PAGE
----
Dean Del Mastro is taking his fight against Elections Canada to the House of Commons, complaining his privilege as an MP has been breached by the agency's ongoing investigation into his 2008 campaign spending.

Del Mastro, the Prime Minister's parliamentary secretary, is demanding that Elections Canada either clear his name or lay a charge, arguing the agency has wrapped up its investigation. 

The MP for Peterborough, Ont., raised a question of privilege the day after doing a series of interviews on the issue. His question of privilege asks House Speaker Andrew Scheer to rule on whether his rights as an MP have been breached by the election agency neither charging him, nor clearing his name, despite finishing its investigation.

Del Mastro says leaks to the media incapacitated him as an MP.

He also says the fact that he met with Elections Canada investigators was "leaked to further provoke the press to attack me."

"The details of the meeting, in fact even that there was a meeting, was only known by Elections Canada. I ask you, Mr. Speaker how else, other than through a leak directly from Elections Canada, could they have known these details?"

Del Mastro's lawyer told the Globe and Mail last July that he would meet with the agency.

Teared up

The MP also alleges the investigator who filed the court documents that required some information to be disclosed in Del Mastro's case didn't provide full and frank disclosure, or the production orders wouldn't have been granted. He says he offered several times to speak or meet with Elections Canada.

Del Mastro teared up in the House Thursday morning as he talked about the effect of the investigation on his family.

"Mr. Speaker, I feel violated and betrayed," he said.

"I feel strongly that this process has been conducted with malice and contempt for me as a member for and my family's well-being."

The Speaker is likely to hear from more MPs before ruling. Del Mastro asked him to send the matter to the procedure and House affairs committee if he finds Del Mastro's privilege has been breached.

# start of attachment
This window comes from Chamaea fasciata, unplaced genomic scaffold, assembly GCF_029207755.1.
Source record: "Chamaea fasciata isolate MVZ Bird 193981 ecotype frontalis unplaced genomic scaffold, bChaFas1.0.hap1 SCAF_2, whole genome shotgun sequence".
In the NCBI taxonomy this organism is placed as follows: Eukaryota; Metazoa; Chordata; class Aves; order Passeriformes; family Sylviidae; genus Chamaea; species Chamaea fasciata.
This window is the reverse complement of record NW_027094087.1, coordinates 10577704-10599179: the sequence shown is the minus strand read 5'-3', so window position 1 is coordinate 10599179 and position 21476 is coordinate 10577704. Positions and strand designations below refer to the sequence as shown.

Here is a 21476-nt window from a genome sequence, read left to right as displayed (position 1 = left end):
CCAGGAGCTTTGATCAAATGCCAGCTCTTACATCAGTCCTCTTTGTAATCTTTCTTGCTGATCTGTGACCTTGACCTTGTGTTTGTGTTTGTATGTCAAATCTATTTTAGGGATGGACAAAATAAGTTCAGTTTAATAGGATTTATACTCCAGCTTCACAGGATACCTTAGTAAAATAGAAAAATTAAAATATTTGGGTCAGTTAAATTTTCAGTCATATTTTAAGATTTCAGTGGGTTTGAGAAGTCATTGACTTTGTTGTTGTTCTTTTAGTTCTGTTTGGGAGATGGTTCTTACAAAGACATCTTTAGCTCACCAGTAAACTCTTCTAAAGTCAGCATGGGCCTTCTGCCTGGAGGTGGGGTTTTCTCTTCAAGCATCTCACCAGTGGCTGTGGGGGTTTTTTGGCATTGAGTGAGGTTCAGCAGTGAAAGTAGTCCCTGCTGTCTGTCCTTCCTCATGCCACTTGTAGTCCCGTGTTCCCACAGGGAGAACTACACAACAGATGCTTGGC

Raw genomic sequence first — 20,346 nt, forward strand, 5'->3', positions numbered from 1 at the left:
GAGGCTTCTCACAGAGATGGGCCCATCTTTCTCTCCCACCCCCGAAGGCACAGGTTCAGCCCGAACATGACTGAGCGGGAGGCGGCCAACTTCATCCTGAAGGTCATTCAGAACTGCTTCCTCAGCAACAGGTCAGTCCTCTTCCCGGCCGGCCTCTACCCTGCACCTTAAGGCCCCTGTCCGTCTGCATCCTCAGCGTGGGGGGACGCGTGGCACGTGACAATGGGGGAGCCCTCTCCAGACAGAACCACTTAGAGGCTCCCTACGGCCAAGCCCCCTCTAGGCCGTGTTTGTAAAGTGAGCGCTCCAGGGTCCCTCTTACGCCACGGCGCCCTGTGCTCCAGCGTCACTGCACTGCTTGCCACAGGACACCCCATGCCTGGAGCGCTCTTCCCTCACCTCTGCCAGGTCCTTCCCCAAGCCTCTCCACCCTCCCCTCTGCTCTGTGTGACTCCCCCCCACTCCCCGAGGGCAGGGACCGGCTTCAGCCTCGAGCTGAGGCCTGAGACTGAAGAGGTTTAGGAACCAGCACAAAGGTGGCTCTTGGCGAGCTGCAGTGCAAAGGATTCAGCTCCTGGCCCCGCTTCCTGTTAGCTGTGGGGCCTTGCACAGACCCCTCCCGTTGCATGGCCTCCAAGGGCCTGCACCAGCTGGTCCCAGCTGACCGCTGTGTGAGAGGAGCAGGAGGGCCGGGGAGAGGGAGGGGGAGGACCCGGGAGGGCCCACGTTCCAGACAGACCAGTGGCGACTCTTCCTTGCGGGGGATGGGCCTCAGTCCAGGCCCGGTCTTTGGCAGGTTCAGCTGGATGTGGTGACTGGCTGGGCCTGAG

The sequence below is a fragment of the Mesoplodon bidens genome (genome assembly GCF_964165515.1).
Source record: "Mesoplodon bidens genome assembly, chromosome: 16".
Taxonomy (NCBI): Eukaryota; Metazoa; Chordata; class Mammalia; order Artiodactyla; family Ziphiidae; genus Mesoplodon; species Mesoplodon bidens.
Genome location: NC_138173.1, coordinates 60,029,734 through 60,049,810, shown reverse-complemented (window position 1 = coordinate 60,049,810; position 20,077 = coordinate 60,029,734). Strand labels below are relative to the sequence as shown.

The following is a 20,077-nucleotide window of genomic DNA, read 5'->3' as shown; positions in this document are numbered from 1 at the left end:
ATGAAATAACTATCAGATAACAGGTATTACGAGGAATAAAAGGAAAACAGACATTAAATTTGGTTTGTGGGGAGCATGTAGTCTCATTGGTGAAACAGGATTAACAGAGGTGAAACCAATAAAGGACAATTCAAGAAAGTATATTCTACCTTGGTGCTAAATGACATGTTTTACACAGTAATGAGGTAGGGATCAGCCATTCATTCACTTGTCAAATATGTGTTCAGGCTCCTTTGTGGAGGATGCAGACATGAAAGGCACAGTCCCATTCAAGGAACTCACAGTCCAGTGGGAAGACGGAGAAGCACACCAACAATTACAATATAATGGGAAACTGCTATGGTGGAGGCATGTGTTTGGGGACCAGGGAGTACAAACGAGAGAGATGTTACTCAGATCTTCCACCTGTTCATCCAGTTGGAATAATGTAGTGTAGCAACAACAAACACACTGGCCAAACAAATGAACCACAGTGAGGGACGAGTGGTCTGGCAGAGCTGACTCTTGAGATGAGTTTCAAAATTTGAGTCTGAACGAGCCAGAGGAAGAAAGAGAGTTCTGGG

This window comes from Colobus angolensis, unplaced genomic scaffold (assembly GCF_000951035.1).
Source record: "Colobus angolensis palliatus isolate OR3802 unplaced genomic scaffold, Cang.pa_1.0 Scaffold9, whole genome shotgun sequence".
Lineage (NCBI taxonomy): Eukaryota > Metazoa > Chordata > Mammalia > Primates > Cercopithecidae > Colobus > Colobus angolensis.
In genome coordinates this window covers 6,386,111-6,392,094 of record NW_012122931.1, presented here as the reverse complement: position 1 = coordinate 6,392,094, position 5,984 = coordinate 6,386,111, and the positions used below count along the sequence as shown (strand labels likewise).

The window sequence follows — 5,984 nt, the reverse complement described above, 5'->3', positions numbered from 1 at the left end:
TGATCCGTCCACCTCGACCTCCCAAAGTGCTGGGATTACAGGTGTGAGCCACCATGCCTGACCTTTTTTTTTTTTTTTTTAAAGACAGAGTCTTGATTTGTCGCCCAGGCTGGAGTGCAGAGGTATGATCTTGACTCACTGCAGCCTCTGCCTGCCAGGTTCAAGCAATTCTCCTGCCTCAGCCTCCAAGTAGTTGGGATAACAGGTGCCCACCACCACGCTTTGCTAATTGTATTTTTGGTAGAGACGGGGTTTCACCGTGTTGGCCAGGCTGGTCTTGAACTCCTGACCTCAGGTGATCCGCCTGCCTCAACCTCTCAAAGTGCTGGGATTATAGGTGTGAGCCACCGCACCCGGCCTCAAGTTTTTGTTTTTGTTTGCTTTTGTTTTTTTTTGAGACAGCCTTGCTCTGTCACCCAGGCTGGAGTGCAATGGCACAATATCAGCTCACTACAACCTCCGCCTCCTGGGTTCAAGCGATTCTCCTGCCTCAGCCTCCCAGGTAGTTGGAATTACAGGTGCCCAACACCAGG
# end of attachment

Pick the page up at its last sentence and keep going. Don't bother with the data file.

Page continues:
An email from Elections Canada to Del Mastro's lawyer Jeffrey Ayotte, dated April 8, 2013, and provided to Power & Politics, confirms the first stage of the probe was nearly finished.

"Our investigation is virtually complete, although odds and ends can still be found to follow up. The matter is going to the commissioner for review and consideration now. I cannot predict how long that process will take," the note from investigator Al Mathews reads.

'I've been patient'

But it's far from clear whether that report will vindicate Del Mastro.

Yves Côté, the commissioner of Canada Elections, has two options: he could accept the report, or he could refer the report to the Director of Public Prosecutions, who could then decide to lay charges.

Lashing out at the lingering cloud of suspicion over him during an interview on CBC News Network's Power & Politics, Del Mastro insisted he has done nothing wrong and expressed confidence he will be exonerated.

Court documents filed by Elections Canada have suggested he exceeded his 2008 election campaign expense limit and that he filed a false document.

"I've been patient because I've been waiting for Elections Canada to go through the evidence I've provided. I've answered every question they've asked, I've provided every piece of evidence that they've requested. I've had absolutely nothing to hide from them in any regard," he told Evan Solomon, host of Power & Politics.

"Some months ago, they indicated to us that they had completed the investigation and still, here we are with no word from Elections Canada."

Agency won't confirm or deny

The agency declined to be specific when asked about the status of the investigation.

"Elections Canada policy is not to confirm or deny an investigation or whether one has been completed," said spokesman John Enright.

Asked why Elections Canada would not publicly confirm the case is closed, Del Mastro said the agency is in a "difficult position" because certain information has been put in the public realm. He urged them to say publicly that they have dropped the investigation.

Del Mastro also insisted a personal cheque he wrote to Holinshed Research Group for $21,000 — that allegedly exceeds the $2,100 legal limit for candidates' contributions — was only a "deposit cheque that was fully reimbursed by the [riding]association and the campaign."

But there is no sign of that reimbursement in the records filed with Elections Canada.

Del Mastro also addressed the false-document allegation based on handwriting on a receipt from Holinshed that appeared similar to the handwriting of his official agent, Richard McCarthy. He said his agent wrote on top of a "stub" from the company to account for the transaction, and called the suggestion it's a false document "preposterous."